A group of protestors stand silhouetted by the sun.

People demonstrate in Las Vegas on Friday, June 19, 2020, to mark Juneteenth, the holiday celebrating the day in 1865 that enslaved Black people in Galveston, Texas, learned they had been freed from bondage, more than two years after the Emancipation Proclamation.

Credit: John Locher, AP

Thursday on Political Rewind: A bill to establish Juneteenth as a federal holiday passed by Congress now awaits President Joe Biden’s signature. June 19 is set to become a federally recognized commemoration of the emancipation of slaves in the United States and the first new federal holiday since Martin Luther King Jr. Day was created in 1983.

According to a White House press release, Biden is scheduled to sign the the Juneteenth National Independence Day Act this afternoon in the East Room.

The measure won overwhelming bipartisan support in the Senate and House, including from Georgia’s congressional delegation. But Rep. Andrew Clyde of Athens was one of 14 Republican representatives who voted against the bill.

A number of cities across Georgia are planning their first Juneteenth celebrations this year. The list of cities includes Kennesaw, a community once known for its embrace of the Confederate past.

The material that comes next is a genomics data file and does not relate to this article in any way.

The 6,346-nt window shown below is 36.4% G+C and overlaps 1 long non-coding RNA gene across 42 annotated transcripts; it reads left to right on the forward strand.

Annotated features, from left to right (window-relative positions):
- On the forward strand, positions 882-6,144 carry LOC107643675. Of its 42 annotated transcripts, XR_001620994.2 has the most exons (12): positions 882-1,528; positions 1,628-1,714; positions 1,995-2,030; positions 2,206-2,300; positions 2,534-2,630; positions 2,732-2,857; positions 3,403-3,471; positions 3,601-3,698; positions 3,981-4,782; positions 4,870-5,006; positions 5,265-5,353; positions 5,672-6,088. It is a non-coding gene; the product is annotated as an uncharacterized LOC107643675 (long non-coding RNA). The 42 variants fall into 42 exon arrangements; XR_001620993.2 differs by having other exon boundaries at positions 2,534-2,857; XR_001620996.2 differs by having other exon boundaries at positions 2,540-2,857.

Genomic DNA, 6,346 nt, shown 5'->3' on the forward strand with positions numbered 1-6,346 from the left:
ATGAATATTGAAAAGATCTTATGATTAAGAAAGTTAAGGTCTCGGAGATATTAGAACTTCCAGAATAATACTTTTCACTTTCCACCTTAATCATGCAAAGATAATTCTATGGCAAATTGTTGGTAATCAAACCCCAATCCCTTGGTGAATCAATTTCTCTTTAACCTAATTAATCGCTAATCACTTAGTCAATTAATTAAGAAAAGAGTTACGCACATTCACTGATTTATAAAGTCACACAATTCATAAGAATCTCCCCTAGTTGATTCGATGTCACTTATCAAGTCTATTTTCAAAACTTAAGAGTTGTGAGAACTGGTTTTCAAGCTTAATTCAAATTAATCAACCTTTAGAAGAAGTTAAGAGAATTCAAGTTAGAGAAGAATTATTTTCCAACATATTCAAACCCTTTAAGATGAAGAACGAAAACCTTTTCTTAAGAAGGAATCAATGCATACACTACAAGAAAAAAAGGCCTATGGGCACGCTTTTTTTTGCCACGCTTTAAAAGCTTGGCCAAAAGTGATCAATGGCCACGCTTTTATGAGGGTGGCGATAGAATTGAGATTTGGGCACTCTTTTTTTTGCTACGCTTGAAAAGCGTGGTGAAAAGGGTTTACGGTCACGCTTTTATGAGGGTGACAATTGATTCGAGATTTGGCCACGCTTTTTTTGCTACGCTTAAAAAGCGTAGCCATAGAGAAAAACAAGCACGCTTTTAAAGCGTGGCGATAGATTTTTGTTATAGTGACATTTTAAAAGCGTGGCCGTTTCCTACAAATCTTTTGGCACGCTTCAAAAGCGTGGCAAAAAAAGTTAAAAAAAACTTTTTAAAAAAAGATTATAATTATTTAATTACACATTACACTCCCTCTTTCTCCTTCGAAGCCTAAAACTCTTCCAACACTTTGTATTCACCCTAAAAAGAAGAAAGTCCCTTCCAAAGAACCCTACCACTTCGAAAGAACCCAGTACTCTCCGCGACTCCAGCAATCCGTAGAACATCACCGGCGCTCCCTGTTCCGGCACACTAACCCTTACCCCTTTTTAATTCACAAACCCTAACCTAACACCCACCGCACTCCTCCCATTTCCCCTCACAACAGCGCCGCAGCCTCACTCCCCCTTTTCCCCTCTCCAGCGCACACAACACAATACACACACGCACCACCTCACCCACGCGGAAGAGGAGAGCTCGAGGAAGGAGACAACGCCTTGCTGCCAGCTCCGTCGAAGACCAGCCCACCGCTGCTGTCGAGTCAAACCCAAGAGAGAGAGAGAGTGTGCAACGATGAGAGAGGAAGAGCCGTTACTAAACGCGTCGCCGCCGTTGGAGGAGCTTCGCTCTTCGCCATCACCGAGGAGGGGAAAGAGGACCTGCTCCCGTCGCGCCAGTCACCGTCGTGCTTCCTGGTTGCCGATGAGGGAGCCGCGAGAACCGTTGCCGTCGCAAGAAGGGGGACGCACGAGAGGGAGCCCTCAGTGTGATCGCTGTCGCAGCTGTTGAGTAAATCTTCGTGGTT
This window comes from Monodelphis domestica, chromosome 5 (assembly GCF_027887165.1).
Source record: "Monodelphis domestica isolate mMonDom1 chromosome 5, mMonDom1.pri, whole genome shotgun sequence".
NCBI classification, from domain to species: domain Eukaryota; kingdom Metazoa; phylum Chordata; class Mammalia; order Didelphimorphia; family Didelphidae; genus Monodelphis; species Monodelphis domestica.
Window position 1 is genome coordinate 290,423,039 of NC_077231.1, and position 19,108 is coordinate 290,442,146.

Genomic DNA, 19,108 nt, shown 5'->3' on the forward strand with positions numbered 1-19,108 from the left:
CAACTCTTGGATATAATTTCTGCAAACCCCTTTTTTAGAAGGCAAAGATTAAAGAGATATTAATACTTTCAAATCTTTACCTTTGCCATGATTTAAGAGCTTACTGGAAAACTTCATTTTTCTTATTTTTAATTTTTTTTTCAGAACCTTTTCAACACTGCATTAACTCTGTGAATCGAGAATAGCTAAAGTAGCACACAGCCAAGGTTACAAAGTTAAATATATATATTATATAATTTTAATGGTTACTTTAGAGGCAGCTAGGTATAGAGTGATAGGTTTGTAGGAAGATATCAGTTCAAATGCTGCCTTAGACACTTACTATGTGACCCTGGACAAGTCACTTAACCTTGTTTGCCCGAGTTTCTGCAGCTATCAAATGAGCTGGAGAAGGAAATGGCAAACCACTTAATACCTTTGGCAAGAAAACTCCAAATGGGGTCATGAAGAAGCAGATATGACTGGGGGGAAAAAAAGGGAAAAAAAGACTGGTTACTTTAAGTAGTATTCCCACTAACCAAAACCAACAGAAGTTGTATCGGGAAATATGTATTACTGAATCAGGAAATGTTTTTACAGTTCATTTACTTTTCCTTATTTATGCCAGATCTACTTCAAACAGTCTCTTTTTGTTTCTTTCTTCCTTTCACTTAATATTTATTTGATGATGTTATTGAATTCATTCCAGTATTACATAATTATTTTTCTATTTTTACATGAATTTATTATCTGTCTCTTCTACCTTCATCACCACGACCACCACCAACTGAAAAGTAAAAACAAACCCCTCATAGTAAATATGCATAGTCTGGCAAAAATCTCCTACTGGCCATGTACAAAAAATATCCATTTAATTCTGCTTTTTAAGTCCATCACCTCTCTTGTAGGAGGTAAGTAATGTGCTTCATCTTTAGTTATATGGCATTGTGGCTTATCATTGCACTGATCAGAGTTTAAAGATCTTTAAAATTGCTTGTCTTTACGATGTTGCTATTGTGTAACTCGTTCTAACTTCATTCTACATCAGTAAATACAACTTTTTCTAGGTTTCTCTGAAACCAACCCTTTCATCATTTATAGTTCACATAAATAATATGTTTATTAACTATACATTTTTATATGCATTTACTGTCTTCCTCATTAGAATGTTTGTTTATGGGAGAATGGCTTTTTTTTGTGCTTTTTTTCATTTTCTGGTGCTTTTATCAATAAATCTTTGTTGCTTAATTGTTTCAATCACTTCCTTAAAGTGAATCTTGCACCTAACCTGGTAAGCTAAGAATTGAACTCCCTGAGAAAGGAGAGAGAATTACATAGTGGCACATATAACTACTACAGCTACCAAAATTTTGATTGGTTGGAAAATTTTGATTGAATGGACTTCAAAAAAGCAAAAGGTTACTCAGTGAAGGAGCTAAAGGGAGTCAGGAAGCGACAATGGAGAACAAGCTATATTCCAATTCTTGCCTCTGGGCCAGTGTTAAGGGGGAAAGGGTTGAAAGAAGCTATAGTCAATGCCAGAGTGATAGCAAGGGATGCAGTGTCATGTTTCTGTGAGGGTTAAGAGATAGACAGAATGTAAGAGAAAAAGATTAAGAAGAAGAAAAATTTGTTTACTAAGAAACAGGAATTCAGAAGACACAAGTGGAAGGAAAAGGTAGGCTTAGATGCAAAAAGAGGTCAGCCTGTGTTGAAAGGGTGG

At the same time, Georgia faith leaders and activists say there is more work to be done in establishing racial justice. A group has traveled to Washington, D.C., to lobby Congress to pass HR 4, also known as the John Lewis Voting Rights Advancement Act.


Dr. Andra Gillespie — Professor of Political Science and Director, James Weldon Johnson Institute for the Study of Race and Difference, Emory University

Rep. Teri Anulewicz — State Representative (D-Smyrna)

Leo Smith —  GOP Strategist and President, Engaged Futures

Kevin Riley —  Editor, The Atlanta Journal-Constitution